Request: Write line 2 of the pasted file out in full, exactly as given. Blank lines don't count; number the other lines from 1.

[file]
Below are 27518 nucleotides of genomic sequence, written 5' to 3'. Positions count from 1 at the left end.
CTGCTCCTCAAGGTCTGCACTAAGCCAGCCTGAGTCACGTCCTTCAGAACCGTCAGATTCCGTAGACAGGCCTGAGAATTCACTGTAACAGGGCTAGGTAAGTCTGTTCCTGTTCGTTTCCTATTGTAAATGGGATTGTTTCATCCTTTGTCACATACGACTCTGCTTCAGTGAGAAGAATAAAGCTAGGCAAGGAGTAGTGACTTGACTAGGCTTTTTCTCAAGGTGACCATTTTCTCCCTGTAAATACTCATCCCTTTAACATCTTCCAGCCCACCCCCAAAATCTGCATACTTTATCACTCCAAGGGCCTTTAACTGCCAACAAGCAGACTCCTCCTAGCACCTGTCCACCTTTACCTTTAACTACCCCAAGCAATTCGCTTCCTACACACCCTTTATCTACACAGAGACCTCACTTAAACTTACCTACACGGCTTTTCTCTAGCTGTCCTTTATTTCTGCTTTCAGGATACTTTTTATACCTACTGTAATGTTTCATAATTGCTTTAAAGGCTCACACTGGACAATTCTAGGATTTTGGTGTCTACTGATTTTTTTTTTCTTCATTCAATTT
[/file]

CTGCTCCTCAAGGTCTGCACTAAGCCAGCCTGAGTCACGTCCTTCAGAACCGTCAGATTCCGTAGACAGGCCTGAGAATTCACTGTAACAGGGCTAGGTAAGTCTGTTCCTGTTCGTTTCCTATTGTAAATGGGATTGTTTCATCCTTTGTCACATACGACTCTGCTTCAGTGAGAAGAATAAAGCTAGGCAAGGAGTAGTGACTTGACTAGGCTTTTTCTCAAGGTGACCATTTTCTCCCTGTAAATACTCATCCCTTTAACATCTTCCAGCCCACCCCCAAAATCTGCATACTTTATCACTCCAAGGGCCTTTAACTGCCAACAAGCAGACTCCTCCTAGCACCTGTCCACCTTTACCTTTAACTACCCCAAGCAATTCGCTTCCTACACACCCTTTATCTACACAGAGACCTCACTTAAACTTACCTACACGGCTTTTCTCTAGCTGTCCTTTATTTCTGCTTTCAGGATACTTTTTATACCTACTGTAATGTTTCATAATTGCTTTAAAGGCTCACACTGGACAATTCTAGGATTTTGGTGTCTACTGATTTTTTTTTTCTTCATTCAATTT